Sleep is the official journal of the Associated Professional Sleep Societies, LLC (APSS), a joint venture of the American Academy of Sleep Medicine and the Sleep Research Society. The APSS publishes original findings in areas pertaining to sleep and circadian rhythms. Sleep, a peer-reviewed scientific and medical journal, publishes 12 regular issues and 1 issue comprised of the abstracts presented at the SLEEP Meeting of the APSS.
For a copy of the study, "Dream-Enacting Behaviors in a Normal Population," or to arrange an interview with the study's author, please contact Kelly Wagner, AASM public relations coordinator, at (708) 492-0930, ext. 9331, or firstname.lastname@example.org.
AASM is a professional membership organization dedicated to the advancement of sleep medicine and sleep-related research. As the national accrediting body for sleep disorders centers and laboratories for sleep related breathing disorders, the AASM promotes the highest standards of patient care. The organization serves its members and advances the field of sleep health care by setting the clinical standards for the field of sleep medicine, advocating for recognition, diagnosis and treatment of sleep disorders, educating professionals dedicated to providing optimal sleep health care and fostering the development and application of scientific knowledge.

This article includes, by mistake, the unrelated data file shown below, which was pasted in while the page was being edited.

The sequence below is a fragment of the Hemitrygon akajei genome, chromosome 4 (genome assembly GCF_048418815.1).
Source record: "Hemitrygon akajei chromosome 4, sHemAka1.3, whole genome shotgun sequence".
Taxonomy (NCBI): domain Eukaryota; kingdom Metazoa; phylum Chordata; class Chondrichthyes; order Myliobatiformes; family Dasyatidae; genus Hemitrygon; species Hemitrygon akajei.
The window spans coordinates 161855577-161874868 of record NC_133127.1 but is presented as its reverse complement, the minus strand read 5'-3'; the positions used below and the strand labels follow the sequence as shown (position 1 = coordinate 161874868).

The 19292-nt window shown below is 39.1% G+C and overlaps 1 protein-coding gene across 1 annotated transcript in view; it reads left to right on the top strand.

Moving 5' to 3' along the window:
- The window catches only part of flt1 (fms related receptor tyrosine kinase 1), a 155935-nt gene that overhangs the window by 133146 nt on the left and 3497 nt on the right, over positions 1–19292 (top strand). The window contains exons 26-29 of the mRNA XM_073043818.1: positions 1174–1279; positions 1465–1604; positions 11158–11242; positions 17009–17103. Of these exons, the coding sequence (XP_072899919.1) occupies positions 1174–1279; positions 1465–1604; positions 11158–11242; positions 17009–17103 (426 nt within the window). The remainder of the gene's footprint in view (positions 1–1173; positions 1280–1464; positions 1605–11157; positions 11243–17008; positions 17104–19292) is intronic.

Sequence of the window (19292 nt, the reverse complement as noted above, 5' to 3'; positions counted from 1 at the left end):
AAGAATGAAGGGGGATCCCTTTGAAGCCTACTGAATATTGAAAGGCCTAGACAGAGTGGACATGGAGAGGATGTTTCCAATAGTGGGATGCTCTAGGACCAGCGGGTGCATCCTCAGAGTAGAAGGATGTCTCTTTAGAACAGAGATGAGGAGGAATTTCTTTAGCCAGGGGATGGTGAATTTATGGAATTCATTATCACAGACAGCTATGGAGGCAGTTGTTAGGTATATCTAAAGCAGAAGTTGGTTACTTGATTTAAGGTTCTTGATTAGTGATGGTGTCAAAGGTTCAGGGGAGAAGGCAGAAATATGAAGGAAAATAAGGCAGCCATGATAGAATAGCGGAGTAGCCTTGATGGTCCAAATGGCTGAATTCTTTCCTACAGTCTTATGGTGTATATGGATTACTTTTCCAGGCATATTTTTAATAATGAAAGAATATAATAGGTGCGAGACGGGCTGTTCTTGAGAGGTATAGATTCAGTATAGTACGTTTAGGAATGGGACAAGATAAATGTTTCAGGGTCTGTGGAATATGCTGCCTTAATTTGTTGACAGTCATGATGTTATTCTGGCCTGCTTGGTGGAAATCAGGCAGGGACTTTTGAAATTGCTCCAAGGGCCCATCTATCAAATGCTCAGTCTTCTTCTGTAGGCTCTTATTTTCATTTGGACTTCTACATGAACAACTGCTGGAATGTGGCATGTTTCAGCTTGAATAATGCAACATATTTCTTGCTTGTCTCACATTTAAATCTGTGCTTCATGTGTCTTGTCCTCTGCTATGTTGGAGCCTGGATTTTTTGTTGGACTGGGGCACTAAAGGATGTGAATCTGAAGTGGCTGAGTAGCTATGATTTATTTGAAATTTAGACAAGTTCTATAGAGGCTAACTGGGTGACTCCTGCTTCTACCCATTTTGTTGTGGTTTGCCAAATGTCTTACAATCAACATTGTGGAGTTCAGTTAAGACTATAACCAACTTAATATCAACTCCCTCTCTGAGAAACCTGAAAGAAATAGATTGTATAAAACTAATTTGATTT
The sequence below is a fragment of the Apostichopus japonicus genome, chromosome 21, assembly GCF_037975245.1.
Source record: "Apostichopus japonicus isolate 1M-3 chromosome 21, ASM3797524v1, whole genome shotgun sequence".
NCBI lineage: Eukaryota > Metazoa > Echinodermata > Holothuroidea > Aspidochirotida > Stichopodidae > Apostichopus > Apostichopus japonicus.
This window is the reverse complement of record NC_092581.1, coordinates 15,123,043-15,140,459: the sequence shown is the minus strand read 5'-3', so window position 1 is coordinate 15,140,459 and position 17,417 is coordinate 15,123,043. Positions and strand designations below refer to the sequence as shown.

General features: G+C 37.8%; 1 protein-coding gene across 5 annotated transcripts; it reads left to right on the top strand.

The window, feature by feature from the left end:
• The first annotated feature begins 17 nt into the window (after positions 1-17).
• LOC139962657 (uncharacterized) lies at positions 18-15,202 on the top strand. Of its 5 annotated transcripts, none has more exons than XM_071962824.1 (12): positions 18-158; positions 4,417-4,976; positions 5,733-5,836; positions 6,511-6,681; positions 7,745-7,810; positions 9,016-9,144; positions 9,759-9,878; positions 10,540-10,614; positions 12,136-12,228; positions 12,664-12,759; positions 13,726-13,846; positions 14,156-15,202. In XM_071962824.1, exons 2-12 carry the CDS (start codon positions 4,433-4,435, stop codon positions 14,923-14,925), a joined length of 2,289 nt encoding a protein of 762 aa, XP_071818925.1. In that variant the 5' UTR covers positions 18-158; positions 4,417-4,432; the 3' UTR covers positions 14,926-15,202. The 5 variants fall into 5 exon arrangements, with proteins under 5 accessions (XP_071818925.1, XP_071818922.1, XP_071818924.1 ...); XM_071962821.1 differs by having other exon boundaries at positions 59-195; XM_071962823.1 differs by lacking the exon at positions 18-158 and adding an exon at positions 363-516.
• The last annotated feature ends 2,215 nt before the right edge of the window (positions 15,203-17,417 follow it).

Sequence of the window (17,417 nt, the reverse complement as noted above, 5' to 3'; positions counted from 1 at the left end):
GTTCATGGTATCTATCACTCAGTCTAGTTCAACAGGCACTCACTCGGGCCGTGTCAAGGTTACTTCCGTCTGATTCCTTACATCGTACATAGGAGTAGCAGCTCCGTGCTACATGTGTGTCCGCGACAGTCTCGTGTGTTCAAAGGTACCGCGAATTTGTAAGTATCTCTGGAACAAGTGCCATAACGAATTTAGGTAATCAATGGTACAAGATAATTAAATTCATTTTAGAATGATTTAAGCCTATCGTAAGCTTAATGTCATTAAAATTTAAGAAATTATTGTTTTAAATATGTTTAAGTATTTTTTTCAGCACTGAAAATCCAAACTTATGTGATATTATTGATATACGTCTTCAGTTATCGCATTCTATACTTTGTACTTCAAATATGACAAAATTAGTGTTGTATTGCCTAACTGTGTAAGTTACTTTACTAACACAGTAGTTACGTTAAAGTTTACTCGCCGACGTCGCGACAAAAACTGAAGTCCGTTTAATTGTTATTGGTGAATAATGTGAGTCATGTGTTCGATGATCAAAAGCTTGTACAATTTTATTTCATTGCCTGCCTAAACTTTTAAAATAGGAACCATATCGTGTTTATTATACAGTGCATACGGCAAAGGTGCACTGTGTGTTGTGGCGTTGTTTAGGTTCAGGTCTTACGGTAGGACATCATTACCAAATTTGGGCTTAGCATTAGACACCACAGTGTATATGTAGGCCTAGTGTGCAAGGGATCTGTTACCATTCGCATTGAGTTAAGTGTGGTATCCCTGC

Kelly Wagner | EurekAlert!
Researchers simplify tiny structures' construction drip by drip
12.11.2018 | Princeton University, Engineering School
Mandibular movement monitoring may help improve oral sleep apnea devices
06.11.2018 | Elsevier
Researchers at the University of New Hampshire have captured a difficult-to-view singular event involving "magnetic reconnection"--the process by which sparse particles and energy around Earth collide producing a quick but mighty explosion--in the Earth's magnetotail, the magnetic environment that trails behind the planet.
Magnetic reconnection has remained a bit of a mystery to scientists. They know it exists and have documented the effects that the energy explosions can...
Biochips have been developed at TU Wien (Vienna), on which tissue can be produced and examined. This allows supplying the tissue with different substances in a very controlled way.
Cultivating human cells in the Petri dish is not a big challenge today. Producing artificial tissue, however, permeated by fine blood vessels, is a much more...
Faster and secure data communication: This is the goal of a new joint project involving physicists from the University of Würzburg. The German Federal Ministry of Education and Research funds the project with 14.8 million euro.
In our digital world data security and secure communication are becoming more and more important. Quantum communication is a promising approach to achieve...
On Saturday, 10 November 2018, the research icebreaker Polarstern will leave its homeport of Bremerhaven, bound for Cape Town, South Africa.
When choosing materials to make something, trade-offs need to be made between a host of properties, such as thickness, stiffness and weight. Depending on the application in question, finding just the right balance is the difference between success and failure
Now, a team of Penn Engineers has demonstrated a new material they call "nanocardboard," an ultrathin equivalent of corrugated paper cardboard. A square...
09.11.2018 | Event News
06.11.2018 | Event News
23.10.2018 | Event News
16.11.2018 | Health and Medicine
16.11.2018 | Life Sciences
16.11.2018 | Life Sciences